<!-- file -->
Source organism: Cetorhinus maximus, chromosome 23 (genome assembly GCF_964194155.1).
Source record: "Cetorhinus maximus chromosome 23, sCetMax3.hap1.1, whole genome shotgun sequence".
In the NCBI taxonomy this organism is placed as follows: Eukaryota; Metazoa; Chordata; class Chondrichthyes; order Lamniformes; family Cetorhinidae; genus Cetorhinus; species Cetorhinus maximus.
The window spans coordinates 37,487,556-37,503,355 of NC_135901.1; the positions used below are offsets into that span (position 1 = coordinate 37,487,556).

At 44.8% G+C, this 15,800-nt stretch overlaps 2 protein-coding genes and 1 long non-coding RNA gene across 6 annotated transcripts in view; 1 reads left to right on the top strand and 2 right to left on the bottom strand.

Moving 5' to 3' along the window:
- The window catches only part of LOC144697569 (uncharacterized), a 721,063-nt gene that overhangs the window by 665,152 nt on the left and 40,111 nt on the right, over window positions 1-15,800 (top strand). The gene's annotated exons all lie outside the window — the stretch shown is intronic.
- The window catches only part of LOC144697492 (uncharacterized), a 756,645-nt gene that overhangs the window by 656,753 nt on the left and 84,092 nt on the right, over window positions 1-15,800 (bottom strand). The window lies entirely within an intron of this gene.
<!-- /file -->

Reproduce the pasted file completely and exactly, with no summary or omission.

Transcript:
Source organism: Cetorhinus maximus, chromosome 23 (genome assembly GCF_964194155.1).
Source record: "Cetorhinus maximus chromosome 23, sCetMax3.hap1.1, whole genome shotgun sequence".
In the NCBI taxonomy this organism is placed as follows: Eukaryota; Metazoa; Chordata; class Chondrichthyes; order Lamniformes; family Cetorhinidae; genus Cetorhinus; species Cetorhinus maximus.
The window spans coordinates 37,487,556-37,503,355 of NC_135901.1; the positions used below are offsets into that span (position 1 = coordinate 37,487,556).

At 44.8% G+C, this 15,800-nt stretch overlaps 2 protein-coding genes and 1 long non-coding RNA gene across 6 annotated transcripts in view; 1 reads left to right on the top strand and 2 right to left on the bottom strand.

Moving 5' to 3' along the window:
- The window catches only part of LOC144697569 (uncharacterized), a 721,063-nt gene that overhangs the window by 665,152 nt on the left and 40,111 nt on the right, over window positions 1-15,800 (top strand). The gene's annotated exons all lie outside the window — the stretch shown is intronic.
- The window catches only part of LOC144697492 (uncharacterized), a 756,645-nt gene that overhangs the window by 656,753 nt on the left and 84,092 nt on the right, over window positions 1-15,800 (bottom strand). The window lies entirely within an intron of this gene.